KLRCA paired up with the Humanities Cluster of Malaysia’s oldest and most esteemed public higher education institution, University Malaya; to host an evening talk titled, ‘The Reconciliation of Norms in International Relations’.
It was a discourse of the highest intellect and mind stimulating order as famed scholars from the region; Professor Dr Lee Poh Ping, Senior Research Fellow in the Institute of China Studies, University of Malaya; and Professor Anthony Miller, the Tun Hussein Chair of International Studies at ISIS (Institute of Strategic & International Studies) Malaysia joined historian Professor Peter Borschberg, on the panel for a two hour long discussion on the relevance of the historical experience derived from the writings of the 17th century Dutch Republic jurist, Hugo Grotius – to current contests in the Asia Pacific.
Moderating the session was University Malaya alumnus, Philip Koh who began proceedings for the evening by providing a brief overview of the current norms revolving the international relations scene and how history attributed to the sculpting of its studies. Philip then turned the spotlight to the three speakers, as he officially introduced them to the audience.
Professor Borschberg was the first to address the audience as he turned over numerous pages from his book, ‘Hugo Grotius, the Portuguese and Free Trade in the East Indies’ – whilst enlightening the audience of its significance in setting the norms in international relations.
The writings of Hugo Grotius have been fundamental in shaping modern thinking about international relations – thinking about sovereignty, the freedom of trade, and the concept of an international society of states. Professor Borschberg mentioned, as power shifts away from Western nations, the issue of what is an appropriate rules-based international order is up for review and debate. Borschberg reiterated, that re-reading Grotius in his 17th-century context is vital as it shows how strongly his perspectives clashed with ideas and practices dominant in Southeast Asia at that time. Before handing over the torch to the next speaker, he further added that the works of Grotius takes us back to a period before Western global domination, when diplomacy had to come to terms with or confront a range and a contest of foreign-relations perspectives – just as increasingly it has to do today.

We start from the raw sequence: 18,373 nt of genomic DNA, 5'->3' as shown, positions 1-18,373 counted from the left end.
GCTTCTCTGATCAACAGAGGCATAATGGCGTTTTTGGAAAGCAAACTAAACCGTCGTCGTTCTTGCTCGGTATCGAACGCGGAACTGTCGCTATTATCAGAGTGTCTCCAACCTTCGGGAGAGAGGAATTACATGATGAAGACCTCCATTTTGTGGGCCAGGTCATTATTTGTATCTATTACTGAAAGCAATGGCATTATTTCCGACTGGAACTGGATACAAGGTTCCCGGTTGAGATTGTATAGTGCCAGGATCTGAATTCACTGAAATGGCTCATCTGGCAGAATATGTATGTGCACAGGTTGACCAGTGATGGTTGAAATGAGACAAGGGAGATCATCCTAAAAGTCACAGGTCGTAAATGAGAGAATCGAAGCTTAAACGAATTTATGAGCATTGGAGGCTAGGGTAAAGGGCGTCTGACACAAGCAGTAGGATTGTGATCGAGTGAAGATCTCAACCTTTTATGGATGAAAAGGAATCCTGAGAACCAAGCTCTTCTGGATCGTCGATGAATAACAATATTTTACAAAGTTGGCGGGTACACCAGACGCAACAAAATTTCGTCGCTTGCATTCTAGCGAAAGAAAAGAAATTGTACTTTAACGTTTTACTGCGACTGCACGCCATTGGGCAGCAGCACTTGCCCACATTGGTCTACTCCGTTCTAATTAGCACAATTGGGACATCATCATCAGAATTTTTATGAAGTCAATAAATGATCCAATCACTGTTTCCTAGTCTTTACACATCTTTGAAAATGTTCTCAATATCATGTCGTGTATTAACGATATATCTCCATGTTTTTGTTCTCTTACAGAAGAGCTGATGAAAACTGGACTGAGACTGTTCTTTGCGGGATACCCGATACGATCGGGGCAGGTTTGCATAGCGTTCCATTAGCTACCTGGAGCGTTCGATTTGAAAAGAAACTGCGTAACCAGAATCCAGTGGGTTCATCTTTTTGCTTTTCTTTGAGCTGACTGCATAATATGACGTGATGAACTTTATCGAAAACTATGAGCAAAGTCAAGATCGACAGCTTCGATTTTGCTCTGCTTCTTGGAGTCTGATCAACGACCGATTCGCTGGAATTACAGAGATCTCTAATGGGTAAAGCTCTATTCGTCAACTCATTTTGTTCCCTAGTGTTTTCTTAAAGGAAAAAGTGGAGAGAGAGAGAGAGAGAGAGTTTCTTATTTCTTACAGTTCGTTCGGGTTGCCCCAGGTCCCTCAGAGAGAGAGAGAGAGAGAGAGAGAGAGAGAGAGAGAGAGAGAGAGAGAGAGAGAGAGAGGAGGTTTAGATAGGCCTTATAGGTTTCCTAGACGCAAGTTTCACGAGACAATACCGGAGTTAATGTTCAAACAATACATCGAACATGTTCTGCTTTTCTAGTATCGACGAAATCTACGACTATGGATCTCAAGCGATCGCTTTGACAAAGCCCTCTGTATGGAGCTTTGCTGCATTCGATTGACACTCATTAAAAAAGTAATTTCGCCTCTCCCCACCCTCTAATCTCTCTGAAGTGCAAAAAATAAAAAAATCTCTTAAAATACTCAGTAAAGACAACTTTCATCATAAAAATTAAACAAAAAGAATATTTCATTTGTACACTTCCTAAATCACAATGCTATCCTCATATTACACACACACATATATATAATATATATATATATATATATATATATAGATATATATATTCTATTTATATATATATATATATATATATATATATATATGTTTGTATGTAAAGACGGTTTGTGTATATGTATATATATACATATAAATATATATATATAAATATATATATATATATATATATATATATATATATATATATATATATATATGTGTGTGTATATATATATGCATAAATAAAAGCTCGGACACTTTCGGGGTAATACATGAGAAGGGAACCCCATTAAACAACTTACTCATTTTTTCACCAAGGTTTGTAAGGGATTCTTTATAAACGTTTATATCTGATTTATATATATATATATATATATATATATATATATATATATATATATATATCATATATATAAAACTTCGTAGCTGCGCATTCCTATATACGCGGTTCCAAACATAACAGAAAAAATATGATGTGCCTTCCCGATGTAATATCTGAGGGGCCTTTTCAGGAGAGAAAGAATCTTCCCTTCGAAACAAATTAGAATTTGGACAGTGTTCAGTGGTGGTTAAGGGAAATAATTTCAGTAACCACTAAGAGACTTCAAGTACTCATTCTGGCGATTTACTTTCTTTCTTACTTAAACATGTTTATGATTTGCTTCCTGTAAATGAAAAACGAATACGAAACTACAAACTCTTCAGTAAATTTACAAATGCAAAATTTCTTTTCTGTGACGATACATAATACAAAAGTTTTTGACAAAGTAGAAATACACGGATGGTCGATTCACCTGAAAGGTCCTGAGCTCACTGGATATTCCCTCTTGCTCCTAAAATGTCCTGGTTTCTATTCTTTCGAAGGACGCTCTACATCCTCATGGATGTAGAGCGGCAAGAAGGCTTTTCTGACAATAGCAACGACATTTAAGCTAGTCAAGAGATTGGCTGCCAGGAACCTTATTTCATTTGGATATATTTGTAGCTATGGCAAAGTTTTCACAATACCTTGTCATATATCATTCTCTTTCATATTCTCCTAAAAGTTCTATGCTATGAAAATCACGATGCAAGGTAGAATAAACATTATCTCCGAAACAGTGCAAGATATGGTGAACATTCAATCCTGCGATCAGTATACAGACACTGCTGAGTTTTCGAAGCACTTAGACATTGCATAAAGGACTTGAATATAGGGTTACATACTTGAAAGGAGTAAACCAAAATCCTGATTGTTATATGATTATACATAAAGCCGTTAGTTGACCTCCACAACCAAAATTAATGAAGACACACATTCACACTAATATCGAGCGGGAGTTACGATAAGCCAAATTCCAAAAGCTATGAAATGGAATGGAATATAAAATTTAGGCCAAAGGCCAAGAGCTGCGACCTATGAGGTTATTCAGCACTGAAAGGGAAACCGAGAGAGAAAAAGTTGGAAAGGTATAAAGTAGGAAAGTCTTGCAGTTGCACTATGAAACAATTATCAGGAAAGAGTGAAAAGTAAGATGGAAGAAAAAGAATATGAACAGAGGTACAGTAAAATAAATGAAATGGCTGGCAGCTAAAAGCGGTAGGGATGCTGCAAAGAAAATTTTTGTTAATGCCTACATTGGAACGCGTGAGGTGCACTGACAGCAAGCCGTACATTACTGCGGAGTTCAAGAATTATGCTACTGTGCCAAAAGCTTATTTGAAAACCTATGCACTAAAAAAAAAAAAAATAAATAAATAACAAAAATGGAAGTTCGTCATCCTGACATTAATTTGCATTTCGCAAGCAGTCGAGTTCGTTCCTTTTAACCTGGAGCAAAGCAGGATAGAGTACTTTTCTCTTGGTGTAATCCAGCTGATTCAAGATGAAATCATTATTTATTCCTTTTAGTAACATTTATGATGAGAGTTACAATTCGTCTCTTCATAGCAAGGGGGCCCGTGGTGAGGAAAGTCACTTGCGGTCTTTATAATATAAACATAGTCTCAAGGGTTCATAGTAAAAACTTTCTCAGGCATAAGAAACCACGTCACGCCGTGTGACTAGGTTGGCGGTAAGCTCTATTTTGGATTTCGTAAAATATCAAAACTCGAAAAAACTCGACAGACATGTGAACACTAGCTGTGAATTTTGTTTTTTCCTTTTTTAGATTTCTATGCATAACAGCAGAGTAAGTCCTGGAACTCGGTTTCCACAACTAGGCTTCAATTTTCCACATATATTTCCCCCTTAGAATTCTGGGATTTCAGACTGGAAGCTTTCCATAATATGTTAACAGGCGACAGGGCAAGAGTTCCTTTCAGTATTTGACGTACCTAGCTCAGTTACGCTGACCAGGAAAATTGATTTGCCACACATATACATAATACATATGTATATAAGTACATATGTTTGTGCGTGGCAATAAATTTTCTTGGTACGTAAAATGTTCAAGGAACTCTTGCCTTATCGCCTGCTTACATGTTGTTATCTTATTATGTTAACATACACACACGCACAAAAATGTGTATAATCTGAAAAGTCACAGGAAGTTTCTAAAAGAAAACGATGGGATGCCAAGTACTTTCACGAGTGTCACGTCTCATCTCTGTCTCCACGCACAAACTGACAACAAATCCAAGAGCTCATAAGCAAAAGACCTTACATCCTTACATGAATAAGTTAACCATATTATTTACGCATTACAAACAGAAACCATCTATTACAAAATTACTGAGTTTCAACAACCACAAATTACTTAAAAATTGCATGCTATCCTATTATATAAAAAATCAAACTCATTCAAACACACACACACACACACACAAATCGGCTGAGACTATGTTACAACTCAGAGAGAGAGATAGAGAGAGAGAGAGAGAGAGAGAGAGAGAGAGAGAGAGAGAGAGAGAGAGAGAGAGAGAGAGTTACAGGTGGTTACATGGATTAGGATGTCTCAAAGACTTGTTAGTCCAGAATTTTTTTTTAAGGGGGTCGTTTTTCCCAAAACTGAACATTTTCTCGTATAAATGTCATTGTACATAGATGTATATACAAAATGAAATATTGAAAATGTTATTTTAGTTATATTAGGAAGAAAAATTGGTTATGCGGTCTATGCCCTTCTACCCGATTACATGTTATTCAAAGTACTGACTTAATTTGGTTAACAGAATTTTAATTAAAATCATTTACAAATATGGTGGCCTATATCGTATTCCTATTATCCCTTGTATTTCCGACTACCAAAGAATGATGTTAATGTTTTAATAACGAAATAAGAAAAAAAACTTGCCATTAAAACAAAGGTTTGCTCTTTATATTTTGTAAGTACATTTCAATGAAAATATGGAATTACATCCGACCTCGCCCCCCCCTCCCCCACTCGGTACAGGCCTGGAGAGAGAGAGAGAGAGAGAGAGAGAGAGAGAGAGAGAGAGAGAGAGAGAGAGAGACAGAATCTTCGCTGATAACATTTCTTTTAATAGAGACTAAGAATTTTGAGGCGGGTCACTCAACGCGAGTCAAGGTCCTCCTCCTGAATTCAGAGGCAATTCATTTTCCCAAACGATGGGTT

With the discourse approaching full flight, Professor Milner then took over the hot seat as he touched on ways forward. Ones that involved building regional institutions, forging new forms of engagement between major powers, defining and mediating different national interests in the South China Sea. Professor Milner who was appointed Basham Professor of Asian History at the Australian National University in 1994, clearly had a vast comprehension of the topic at hand, as he shared with the audience apt examples to support his theories and opinions of the ever changing paradigm shift from Western practices to the Eastern ones.
A microscopic look into the emergence of dominant Eastern practices led to the effective ways of the Chinese. This provided an ideal platform for Professor Lee Poh Ping, a senior figurehead from the Institute of China Studies, University Malaya to take over the microphone and share with the audience his years of experience learning the China markets and the country’s history in international relations. Professor Lee touched on past and current sanctions before exploring the future outlook of other Asian countries that are taking the step up.
An intense and thought provoking question and answer session soon followed. With the seminar room filled with senior scholars, foreign affairs officials from various embassies, banking officials and learned legal practitioners; the panel of speakers were bombarded with intricate questions ranging from trade commodities, Southeast Asia sultanate disputes from the 17th century, and diplomacy relations over war torn jurisdictions amongst the many. The evening was concluded with a networking session on the terraces of KLRCA’s garden pavilion.